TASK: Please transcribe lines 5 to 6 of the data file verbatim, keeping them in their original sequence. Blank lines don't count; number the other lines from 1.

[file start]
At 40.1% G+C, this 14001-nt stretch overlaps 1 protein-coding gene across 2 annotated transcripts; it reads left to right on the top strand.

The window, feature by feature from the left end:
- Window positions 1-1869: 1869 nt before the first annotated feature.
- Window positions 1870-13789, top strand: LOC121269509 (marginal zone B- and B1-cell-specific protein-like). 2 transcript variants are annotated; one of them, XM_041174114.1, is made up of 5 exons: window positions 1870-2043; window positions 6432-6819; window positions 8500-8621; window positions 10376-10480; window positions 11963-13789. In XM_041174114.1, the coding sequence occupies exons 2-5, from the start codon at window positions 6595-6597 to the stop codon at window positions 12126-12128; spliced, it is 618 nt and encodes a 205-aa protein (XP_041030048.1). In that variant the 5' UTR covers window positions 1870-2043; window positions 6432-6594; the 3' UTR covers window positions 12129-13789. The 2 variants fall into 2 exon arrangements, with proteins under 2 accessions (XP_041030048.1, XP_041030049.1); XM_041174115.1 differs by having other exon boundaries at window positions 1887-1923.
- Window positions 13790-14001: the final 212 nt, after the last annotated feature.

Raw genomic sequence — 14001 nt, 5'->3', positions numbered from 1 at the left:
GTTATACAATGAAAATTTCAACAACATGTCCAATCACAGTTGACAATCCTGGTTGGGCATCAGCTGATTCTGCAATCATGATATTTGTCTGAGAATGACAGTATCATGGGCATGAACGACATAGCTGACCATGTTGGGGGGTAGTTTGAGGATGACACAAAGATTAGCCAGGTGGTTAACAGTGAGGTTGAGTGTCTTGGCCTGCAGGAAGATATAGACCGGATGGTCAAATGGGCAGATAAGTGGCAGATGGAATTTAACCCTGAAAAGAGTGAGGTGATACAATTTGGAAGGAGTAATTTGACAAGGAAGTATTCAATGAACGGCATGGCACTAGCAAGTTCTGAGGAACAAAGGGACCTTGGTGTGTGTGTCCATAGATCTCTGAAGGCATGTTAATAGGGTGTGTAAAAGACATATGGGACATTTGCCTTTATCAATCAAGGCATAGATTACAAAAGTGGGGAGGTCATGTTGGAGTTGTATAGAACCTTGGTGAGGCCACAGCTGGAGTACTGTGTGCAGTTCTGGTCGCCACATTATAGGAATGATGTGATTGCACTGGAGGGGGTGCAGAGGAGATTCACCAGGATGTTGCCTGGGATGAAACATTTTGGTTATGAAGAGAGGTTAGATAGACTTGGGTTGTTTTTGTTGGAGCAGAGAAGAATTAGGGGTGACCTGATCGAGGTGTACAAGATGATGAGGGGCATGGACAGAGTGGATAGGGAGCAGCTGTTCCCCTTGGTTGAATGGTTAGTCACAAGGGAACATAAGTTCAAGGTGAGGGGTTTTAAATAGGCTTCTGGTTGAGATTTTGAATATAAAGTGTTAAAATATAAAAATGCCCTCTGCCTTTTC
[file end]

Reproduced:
- Window positions 13790-14001: the final 212 nt, after the last annotated feature.

Raw genomic sequence — 14001 nt, 5'->3', positions numbered from 1 at the left: